The Island Express track team members line up for a late cross country meet in front of coaches and founders Al Garcia, second from right, and Rob Freeman, far right.
ALL SHORES -- Rob Freeman, a 39 year-old Department of Sanitation worker, wanted something better for his three children, and dared to dream.
A former runner for Susan Wagner HS, he admitted, “Running track in high school was one of the highlights of my life. It was a good environment, and I wanted that for my kids.”
He began taking his son, Brandon, to practice with the Prospect Park Youth Running Club, and thought, “Why not something like this on the Island?”
He noted, “I had seen the growth of travel teams in other sports, and thought that the Island needed something like this. Track and field has kind of been on the backburner for many kids and their parents.”
So, last year, the Island Express track team was formed.
The club team is open to anyone who wants to join, and there are more than 35 youngsters now exposed to what Freeman says are “greater levels of competition, and better experiences.”
Along the way, Freeman needed help, and found it with Charles Clark and the Garcias, Al and Youree, parents of promising young runners.
The Garcias are graduates of St. John’s University. Al Garcia, now a vice-principal, was a champion miler. Wife Youree was named the Outstanding Performer at the 1986 Big East outdoor championship meet after winning three gold medals. Clark, who works for the Department of Corrections, is no slouch, either, having been a star runner at New York Tech.
Freeman said, “They know a lot more about track than I do. With their experience, I let them do the coaching. I run the team Web site, handle the paper-work, and act as a publicity person.”
With no home track, and no indoor facilities, the club has been scrambling for practice sites.
Now, with the bad winter weather, they go indoors twice a week to the Catholic Youth Center (CYO) in Port Richmond.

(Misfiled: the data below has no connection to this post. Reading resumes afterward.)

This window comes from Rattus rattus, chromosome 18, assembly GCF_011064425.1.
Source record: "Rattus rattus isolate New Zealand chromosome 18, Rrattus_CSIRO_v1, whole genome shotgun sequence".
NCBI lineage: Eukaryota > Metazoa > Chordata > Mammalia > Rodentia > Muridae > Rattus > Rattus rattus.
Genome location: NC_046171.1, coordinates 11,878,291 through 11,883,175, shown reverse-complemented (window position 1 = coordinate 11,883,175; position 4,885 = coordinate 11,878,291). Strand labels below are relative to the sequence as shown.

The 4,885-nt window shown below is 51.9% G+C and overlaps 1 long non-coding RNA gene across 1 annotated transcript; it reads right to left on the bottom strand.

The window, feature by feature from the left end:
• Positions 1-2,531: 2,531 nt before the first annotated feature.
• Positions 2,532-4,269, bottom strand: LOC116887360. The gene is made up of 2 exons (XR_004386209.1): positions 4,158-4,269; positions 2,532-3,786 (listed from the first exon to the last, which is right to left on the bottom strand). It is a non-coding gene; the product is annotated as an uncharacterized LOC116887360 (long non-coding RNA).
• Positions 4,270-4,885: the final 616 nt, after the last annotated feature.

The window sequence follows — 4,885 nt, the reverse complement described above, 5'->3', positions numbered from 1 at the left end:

There’s a little jogging, maybe a few short sprints, and plenty of drills that stress overall physical fitness.
Al Garcia notes, “We take anyone who wants to join, show them proper conditioning, and try to instill in them the philosophy of proper training.”
Freeman stresses the low-key approach, noting that, “We want the kids to be exposed to something positive, to live a positive lifestyle, and to experience working with a group.”
Garcia said, “There’s no extra pressure on the kids and their families. We want them hungry for high school track and field.”
Freeman added, “Our goal is not to produce champion athletes. We want them to have fun. If they become champions along the way, fine.”
There’s been considerable success already.
There have been medalists in youth competitions in Florida and Rhode Island, and participation at the Millrose Games. And the club was a recipient of a USA Track and Field grant, which helps to defray expenses.
In a sport where there’s often conflict and jealousies between high school and club coaches, Freeman notes ties are severed once the young athlete graduates from grammar school.
We don’t accept high schoolers,” he said.
Garcia concluded, “We could probably be doing a lot more in terms of workouts, but that’s not the type of club we want.”
He noted, “Charles and I have it easy. Rob does all the work. He’s the backbone of the club — a great communicator, organizer, and motivator.”